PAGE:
Incoming Conservative Prime Minister Stephen Harper has moved quickly
to signal that his government’s lack of a parliamentary majority will
not deter it from pursuing an unabashed right-wing agenda—tax and social
spending cuts, health care privatization, tough “anti-crime” legislation,
the expansion and re-arming of the Canadian military, and closer cooperation
with the Bush administration.
Headed by Harper, himself a neo-conservative ideologue, the cabinet sworn in
Monday is by any measure the most right-wing in modern Canadian history. Harper
has given the principal economic and social affairs ministries to MPs with intimate
ties to big business and/or key figures in the Ontario Tory government of Mike
Harris, which from 1995 to 2002 mounted a massive and hitherto unmatched assault
on public and social services and workers’ rights, while rewarding business
and the well-to-do with massive tax cuts.
As his Justice and Public Safety ministers, Harper has named two prominent
social-conservatives, infamous for their pro-police rhetoric, indifference to
basic civil liberties, and criticism of “activist” judges. The defence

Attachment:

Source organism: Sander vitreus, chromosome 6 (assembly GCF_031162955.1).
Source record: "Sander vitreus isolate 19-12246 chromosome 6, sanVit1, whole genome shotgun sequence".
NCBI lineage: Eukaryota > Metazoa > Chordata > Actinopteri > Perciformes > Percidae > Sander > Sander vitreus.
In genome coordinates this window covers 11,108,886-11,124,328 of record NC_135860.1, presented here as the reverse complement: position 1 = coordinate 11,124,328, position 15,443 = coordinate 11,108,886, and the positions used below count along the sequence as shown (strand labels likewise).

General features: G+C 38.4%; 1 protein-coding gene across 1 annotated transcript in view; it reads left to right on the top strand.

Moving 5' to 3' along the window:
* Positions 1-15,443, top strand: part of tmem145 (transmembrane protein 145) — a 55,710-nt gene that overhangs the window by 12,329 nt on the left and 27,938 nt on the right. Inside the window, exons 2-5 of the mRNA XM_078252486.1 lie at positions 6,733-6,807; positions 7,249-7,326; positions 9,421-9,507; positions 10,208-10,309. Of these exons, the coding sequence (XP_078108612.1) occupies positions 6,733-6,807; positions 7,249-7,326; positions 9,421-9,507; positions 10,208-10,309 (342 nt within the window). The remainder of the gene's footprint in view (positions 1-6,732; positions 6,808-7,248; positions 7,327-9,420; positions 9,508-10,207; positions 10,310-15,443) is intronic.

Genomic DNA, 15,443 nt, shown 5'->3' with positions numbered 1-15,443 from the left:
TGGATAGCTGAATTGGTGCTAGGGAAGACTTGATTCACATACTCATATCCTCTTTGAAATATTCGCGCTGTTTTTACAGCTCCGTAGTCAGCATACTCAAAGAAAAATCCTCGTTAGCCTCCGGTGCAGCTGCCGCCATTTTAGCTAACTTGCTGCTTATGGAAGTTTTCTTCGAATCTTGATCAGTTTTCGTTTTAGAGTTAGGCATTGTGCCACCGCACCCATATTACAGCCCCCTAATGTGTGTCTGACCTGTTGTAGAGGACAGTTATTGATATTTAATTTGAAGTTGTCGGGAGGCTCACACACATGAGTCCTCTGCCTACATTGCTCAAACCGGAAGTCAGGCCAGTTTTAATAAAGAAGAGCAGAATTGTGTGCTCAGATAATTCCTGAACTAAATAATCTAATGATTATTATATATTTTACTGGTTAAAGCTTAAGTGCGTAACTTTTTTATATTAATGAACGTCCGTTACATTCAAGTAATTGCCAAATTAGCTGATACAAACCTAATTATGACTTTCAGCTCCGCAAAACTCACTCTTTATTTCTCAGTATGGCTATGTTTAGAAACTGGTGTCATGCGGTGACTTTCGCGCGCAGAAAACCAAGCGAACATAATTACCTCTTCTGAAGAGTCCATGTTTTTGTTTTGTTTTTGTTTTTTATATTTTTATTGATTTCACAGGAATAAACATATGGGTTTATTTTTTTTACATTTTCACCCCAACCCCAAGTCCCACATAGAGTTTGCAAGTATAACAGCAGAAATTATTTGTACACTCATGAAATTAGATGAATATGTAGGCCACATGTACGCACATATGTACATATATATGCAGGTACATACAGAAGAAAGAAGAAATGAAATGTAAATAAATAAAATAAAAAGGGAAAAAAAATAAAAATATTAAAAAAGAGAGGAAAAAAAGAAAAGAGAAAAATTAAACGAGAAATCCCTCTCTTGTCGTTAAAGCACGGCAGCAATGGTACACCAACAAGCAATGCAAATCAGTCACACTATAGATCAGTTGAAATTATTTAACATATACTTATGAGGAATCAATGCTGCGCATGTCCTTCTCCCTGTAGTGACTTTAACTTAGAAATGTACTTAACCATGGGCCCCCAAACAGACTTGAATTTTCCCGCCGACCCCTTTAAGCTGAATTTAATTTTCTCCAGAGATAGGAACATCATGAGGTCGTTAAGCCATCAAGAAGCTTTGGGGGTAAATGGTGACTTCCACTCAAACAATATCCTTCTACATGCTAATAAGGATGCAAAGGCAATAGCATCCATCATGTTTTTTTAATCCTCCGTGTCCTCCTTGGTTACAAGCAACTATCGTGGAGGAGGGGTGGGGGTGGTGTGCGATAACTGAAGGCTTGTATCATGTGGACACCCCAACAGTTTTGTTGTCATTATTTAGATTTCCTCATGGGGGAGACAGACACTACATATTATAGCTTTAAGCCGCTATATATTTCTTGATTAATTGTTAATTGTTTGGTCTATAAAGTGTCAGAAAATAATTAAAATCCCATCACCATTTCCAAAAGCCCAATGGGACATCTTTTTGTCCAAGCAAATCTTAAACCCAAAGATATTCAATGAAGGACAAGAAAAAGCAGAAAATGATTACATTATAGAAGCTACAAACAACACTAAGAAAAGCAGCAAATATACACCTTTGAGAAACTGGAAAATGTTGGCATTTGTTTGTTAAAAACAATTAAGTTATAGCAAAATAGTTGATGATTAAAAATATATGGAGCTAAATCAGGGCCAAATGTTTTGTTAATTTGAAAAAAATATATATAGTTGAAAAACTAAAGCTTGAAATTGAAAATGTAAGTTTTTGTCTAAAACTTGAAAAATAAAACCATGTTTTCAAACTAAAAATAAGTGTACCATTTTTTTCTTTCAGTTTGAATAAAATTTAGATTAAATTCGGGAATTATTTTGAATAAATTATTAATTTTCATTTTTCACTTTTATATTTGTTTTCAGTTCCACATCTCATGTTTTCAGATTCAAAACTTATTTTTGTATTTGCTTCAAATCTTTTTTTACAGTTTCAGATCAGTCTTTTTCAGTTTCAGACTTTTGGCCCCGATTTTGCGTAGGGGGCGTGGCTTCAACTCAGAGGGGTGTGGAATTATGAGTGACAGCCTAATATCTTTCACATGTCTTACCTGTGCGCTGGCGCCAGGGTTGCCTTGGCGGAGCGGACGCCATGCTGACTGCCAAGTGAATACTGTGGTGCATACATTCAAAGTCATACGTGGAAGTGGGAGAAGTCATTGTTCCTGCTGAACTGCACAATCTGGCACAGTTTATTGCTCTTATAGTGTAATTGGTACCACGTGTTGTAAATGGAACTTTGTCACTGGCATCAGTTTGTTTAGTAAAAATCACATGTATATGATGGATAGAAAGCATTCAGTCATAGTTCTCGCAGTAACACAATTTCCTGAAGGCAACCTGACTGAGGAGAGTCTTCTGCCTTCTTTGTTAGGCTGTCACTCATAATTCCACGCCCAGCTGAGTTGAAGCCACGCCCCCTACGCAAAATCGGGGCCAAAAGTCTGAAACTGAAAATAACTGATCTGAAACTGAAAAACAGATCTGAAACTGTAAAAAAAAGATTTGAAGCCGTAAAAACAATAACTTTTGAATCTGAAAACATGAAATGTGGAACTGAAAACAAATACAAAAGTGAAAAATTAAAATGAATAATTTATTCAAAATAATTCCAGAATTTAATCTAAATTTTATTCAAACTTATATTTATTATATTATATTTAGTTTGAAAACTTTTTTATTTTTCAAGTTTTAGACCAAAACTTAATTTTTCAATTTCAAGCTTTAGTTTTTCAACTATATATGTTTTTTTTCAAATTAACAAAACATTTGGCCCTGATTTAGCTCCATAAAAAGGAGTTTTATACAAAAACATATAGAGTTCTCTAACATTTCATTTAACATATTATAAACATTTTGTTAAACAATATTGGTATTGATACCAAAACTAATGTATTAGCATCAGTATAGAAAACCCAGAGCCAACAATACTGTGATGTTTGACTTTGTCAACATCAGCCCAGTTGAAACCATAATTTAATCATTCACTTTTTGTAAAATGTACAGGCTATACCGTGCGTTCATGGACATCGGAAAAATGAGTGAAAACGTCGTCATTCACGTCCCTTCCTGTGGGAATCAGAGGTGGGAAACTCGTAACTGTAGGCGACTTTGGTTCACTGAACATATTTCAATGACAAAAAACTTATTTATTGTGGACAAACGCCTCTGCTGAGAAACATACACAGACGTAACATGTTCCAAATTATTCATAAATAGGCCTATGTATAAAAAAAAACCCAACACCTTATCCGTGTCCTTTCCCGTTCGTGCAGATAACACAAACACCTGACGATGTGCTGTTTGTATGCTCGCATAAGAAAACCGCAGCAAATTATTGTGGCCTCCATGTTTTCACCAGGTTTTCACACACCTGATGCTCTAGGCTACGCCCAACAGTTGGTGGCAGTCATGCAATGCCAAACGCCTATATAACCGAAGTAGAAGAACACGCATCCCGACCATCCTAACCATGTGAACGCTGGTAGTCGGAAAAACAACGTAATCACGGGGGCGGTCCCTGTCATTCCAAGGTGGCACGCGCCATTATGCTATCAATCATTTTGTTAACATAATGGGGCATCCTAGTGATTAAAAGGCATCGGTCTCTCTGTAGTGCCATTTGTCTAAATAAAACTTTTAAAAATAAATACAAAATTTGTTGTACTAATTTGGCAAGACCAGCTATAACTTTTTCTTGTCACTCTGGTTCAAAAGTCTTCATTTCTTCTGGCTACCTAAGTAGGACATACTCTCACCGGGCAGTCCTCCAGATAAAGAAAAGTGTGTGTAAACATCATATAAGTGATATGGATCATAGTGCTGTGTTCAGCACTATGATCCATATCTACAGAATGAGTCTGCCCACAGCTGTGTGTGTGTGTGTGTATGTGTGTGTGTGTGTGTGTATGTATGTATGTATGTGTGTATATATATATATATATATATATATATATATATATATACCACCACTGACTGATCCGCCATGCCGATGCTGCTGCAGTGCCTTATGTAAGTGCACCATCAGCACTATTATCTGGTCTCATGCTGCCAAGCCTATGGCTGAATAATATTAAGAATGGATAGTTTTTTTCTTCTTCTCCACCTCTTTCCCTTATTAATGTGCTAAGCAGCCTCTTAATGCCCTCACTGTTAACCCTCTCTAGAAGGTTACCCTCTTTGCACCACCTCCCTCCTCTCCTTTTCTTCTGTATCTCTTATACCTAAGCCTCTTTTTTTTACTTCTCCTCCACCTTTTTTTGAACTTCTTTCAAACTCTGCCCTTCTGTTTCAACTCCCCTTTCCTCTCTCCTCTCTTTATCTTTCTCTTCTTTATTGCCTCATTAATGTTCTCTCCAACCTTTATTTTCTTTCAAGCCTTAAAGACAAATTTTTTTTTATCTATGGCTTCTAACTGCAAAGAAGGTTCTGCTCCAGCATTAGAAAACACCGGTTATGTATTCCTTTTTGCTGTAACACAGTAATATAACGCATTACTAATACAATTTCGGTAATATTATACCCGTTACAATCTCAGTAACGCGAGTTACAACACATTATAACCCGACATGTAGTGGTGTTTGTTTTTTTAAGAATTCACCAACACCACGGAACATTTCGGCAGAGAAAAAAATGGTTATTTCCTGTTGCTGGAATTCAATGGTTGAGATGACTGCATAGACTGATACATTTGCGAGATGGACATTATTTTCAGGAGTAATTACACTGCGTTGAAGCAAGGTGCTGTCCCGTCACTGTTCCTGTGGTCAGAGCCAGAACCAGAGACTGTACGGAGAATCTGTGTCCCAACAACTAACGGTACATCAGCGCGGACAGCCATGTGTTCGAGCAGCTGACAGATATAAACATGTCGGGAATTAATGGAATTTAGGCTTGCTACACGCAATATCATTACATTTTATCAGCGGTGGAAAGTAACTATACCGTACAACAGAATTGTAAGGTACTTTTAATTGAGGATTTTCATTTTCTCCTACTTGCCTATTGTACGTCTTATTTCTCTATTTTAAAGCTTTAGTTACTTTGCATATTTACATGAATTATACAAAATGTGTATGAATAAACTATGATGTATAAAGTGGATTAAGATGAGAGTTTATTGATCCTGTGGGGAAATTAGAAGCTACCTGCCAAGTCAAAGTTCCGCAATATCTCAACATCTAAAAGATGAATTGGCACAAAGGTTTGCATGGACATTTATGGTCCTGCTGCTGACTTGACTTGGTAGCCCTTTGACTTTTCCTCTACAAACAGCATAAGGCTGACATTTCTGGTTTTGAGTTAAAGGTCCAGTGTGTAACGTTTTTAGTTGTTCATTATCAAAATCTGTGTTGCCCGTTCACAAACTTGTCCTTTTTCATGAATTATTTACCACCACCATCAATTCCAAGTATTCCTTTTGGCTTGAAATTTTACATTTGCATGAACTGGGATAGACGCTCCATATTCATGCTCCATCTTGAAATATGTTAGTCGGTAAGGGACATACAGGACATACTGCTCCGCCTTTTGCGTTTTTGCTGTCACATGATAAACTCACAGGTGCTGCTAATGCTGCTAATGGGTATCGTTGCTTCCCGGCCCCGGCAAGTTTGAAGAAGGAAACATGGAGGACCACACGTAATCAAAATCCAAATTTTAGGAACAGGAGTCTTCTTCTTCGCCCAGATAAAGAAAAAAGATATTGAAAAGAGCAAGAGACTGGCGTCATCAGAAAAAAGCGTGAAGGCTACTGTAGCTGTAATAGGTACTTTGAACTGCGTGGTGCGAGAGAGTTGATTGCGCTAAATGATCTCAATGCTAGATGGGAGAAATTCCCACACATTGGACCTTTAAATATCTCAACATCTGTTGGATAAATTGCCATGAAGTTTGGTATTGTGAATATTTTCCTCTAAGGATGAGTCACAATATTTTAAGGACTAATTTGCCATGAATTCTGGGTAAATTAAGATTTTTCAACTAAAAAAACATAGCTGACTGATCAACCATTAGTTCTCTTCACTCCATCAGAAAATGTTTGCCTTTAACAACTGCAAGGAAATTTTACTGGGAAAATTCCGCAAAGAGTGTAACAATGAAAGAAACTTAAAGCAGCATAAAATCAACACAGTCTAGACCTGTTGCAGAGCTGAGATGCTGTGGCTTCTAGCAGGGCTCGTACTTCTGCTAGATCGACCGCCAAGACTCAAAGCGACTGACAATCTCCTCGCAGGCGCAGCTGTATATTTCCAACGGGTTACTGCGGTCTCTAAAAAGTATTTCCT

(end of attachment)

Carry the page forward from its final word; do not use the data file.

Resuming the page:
minister is a career military officer and paid lobbyist for the arms industry
who, not surprisingly, has long advocated sharply increased military spending.
The new environment minister is a fervent opponent of the Kyoto accord. And
so it goes ...
With the aim of setting a tone of austere government, Harper slashed the number
of ministers from the 39 in the outgoing Liberal government to 27 and ordered
the ministers-to-be to arrive at their swearing-in ceremony by car and taxi,
rather than limousine. “The structure,” boasted Harper, “is
designed to promote accountable, efficient, and effective government—more
focus and purpose; less process and cost.”
While Monday was long on ceremony and short on policy pronouncements, Harper
did announce that parliament will reconvene in April and that he intends to
move quickly to cut taxes, beginning with a 1 percentage rate reduction in the
Goods and Services Tax (GST). This cut will bring the greatest dollar benefit
to the wealthy, but it is far less inequitable than the Conservatives’
other major tax proposal—the virtual elimination of the capital gains
Harper also vowed Monday that he will proceed, despite the avowed opposition
of the other parties in parliament, to rip up the previous Liberal government’s
plan to expand public day care spaces and instead give families a meager $25
per week for each child under 6. The aim of the Conservative plan is to ensure
that a comprehensive, national public day care system does not evolve.
By naming Jim Flaherty as his finance minister and John Baird as head of the
treasury board, the department responsible for the government’s spending